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Understanding Prolonged Grief Disorder

Grief can be described as the acute pain that accompanies loss. It is a natural response to distressing or traumatic events, characterized by a range of emotions such as profound sadness, anger, loneliness, guilt, and helplessness. People who are grieving might also experience a lack of energy, have trouble concentrating, question their thoughts and beliefs about the world, and socially isolate themselves. While an individual who has experienced significant loss might continue to think about and miss the deceased, typical grief responses tend to improve within six months.

For approximately 10% of bereaved adults, intense feelings of grief continue or worsen with time, often causing disruptions in their daily lives. Prolonged Grief Disorder (PGD), also known as complicated grief and traumatic grief, is characterized by incapacitating and continued grief that causes problems in the daily life of the affected individual. It is particularly common among individuals who have lost a child or romantic partner. It is also typically experienced after a violent or abrupt death such as a suicide, homicide, or an accident.

In order to be diagnosed with PGD, the bereavement of the individual must have occurred at least a year prior (or six months for children and adolescents). In addition to this, there must be clinically significant evidence of one or both of the following nearly every day for a month:

  • Intense longing for the deceased individual

  • Preoccupation with thoughts or memories of the deceased individual

Further, at least three of the following symptoms must occur nearly every day for a month:

  • Identity disruption (e.g., feeling as though part of oneself has died) since the death

  • Marked sense of disbelief about the death

  • Avoidance of reminders that the person is dead

  • Intense emotional pain related to the death

  • Difficulty reintegrating into one’s relationships and activities after the death (e.g., problems engaging with friends, pursuing interests, or planning for the future)

  • Emotional numbness (absence or marked reduction of emotional experience) as a result of the death

  • Feeling that life is meaningless as a result of the death

  • Intense loneliness as a result of the death

The presentation of these symptoms must be clinically significant and not better captured by cultural, occupational, social norms or another mental disorder. It is important to note that while PGD can happen to anyone, symptoms can look different based on the individual’s age, gender, culture, socioeconomic status, and other factors (DSM-5-TR, 2022).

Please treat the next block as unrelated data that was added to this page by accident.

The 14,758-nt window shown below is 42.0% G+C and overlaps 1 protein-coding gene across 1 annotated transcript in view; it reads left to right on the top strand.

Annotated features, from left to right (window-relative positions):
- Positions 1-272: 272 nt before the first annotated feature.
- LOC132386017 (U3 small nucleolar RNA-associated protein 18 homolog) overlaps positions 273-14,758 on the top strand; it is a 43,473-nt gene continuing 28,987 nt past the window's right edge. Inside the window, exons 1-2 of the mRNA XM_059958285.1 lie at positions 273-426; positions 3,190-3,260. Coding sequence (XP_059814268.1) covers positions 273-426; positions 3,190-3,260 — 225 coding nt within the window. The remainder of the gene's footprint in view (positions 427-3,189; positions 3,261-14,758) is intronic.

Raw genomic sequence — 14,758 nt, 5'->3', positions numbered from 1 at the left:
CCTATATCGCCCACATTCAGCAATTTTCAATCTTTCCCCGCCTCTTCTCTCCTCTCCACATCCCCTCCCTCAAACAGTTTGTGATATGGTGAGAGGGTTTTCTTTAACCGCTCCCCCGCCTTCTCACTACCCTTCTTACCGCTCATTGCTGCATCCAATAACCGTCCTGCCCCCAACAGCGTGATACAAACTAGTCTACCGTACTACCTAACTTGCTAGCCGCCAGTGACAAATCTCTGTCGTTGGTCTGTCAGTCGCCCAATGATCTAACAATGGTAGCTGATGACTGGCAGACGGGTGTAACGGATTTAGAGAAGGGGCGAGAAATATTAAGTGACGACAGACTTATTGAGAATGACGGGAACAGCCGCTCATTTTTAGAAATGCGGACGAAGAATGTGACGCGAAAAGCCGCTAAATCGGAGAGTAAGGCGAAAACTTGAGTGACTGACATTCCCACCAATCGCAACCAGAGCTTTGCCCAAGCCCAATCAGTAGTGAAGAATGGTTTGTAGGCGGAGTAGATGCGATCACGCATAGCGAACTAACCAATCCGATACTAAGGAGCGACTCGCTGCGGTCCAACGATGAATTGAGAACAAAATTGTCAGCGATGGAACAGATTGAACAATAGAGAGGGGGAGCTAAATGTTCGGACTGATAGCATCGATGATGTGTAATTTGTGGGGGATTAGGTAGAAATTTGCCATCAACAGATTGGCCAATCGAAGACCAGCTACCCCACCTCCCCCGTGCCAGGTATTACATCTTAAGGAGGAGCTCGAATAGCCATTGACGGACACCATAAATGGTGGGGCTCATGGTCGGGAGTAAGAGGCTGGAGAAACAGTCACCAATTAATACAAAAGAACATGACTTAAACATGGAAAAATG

Why is this a separate diagnosis?

The classification of a certain kind of grief as normal and the rest as disordered sparked a lot of controversy within the mental health community. While some argue that this classification would help individuals understand their condition and get access to the help they need, critics claim that this pathologizes fundamental human emotions, risking overmedicalization and stigmatization. It was only in March 2022 that Prolonged grief disorder was added to the DSM-V-TR under Trauma and Stressor-Related Disorders.

In part, this was motivated by research which suggested that grief is distinct from depression and is more closely associated with stress-related disorders. While depression typically manifests as a general loss of interest and detached sadness or numbness, prolonged grief involves consistent symptoms that are specifically related to the deceased, such as intense longing for them and preoccupation with them.

PGD is also distinct from Post-Traumatic Stress Disorder (PTSD) in the primary emotions associated with both. While PGD is typically characterized by longing, emptiness, and sadness, individuals with PTSD tend to experience hyperarousal, heightened reactivity, and emotions such as fear, anger, guilt, and shame. While there are some areas of overlap between PGD, major depression, and PTSD, there are clear distinctions between them. Hence, specific kinds of interventions tend to work best for each of these disorders. In fact, therapeutic interventions that were typically used for depression and interpersonal concerns were proving to be ineffective in dealing with PGD when compared to methods specifically tailored to target grief.

When do you check in with a therapist?

If you meet the criteria mentioned above or if your grief is significantly impacting your daily functioning, it might be helpful to check in with a therapist. Treatment can take different forms, including individual psychotherapy, art therapy, and support groups. In particular, exercises that alternate between focusing on your loss and focusing on restoration in the present are proven to be beneficial in tandem with relational interventions and cognitive restructuring. If it feels like the right decision for you, reach out to a professional to help manage your grief.

By: Nethra Palepu

Mental Health Counseling Intern


Jordan, A. H., & Litz, B. T. (2014). Prolonged grief disorder: diagnostic, assessment, and treatment considerations. Professional Psychology: Research and Practice, 45(3), 180.

Szuhany, K. L., Malgaroli, M., Miron, C. D., & Simon, N. M. (2021). Prolonged grief disorder: Course, diagnosis, assessment, and treatment. Focus, 19(2), 161-172.

Diagnostic and statistical manual of mental disorders : DSM-5-TR. American Psychiatric Association (Fifth edition, text revision ed.). Washington, DC. 2022.

Geralyn Dexter, L. M. H. C. (2022, April 6). Complicated or prolonged grief. Verywell Health. Retrieved July 24, 2022, from

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